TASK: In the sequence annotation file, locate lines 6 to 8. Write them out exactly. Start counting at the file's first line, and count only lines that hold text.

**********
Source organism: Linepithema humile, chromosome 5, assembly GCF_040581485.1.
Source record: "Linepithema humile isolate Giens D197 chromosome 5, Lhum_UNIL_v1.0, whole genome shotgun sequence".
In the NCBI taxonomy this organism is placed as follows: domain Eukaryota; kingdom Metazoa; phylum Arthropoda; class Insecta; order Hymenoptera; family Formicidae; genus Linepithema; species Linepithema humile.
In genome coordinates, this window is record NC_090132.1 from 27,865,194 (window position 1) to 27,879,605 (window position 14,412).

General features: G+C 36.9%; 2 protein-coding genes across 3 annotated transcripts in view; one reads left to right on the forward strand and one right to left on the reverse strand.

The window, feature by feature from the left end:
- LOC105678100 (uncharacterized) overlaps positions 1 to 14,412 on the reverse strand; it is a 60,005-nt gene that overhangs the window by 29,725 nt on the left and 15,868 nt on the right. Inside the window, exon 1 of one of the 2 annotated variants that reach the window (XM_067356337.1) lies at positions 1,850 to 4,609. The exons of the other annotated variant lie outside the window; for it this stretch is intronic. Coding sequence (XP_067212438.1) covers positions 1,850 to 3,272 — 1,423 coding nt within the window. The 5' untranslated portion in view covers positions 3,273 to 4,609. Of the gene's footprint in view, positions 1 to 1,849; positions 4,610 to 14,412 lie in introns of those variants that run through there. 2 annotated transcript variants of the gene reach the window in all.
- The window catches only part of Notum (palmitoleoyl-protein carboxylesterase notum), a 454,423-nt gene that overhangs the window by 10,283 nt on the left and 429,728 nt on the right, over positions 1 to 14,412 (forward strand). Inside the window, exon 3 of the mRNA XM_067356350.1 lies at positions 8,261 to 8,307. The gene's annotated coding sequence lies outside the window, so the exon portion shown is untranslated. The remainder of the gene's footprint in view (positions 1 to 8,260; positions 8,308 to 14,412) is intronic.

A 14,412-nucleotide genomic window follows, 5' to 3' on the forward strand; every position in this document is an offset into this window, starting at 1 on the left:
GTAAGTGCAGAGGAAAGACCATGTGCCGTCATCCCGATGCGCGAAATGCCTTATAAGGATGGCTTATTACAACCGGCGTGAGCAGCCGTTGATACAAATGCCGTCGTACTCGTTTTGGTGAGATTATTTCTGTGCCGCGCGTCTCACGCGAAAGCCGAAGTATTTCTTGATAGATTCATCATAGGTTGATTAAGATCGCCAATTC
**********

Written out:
The window, feature by feature from the left end:
- LOC105678100 (uncharacterized) overlaps positions 1 to 14,412 on the reverse strand; it is a 60,005-nt gene that overhangs the window by 29,725 nt on the left and 15,868 nt on the right. Inside the window, exon 1 of one of the 2 annotated variants that reach the window (XM_067356337.1) lies at positions 1,850 to 4,609. The exons of the other annotated variant lie outside the window; for it this stretch is intronic. Coding sequence (XP_067212438.1) covers positions 1,850 to 3,272 — 1,423 coding nt within the window. The 5' untranslated portion in view covers positions 3,273 to 4,609. Of the gene's footprint in view, positions 1 to 1,849; positions 4,610 to 14,412 lie in introns of those variants that run through there. 2 annotated transcript variants of the gene reach the window in all.
- The window catches only part of Notum (palmitoleoyl-protein carboxylesterase notum), a 454,423-nt gene that overhangs the window by 10,283 nt on the left and 429,728 nt on the right, over positions 1 to 14,412 (forward strand). Inside the window, exon 3 of the mRNA XM_067356350.1 lies at positions 8,261 to 8,307. The gene's annotated coding sequence lies outside the window, so the exon portion shown is untranslated. The remainder of the gene's footprint in view (positions 1 to 8,260; positions 8,308 to 14,412) is intronic.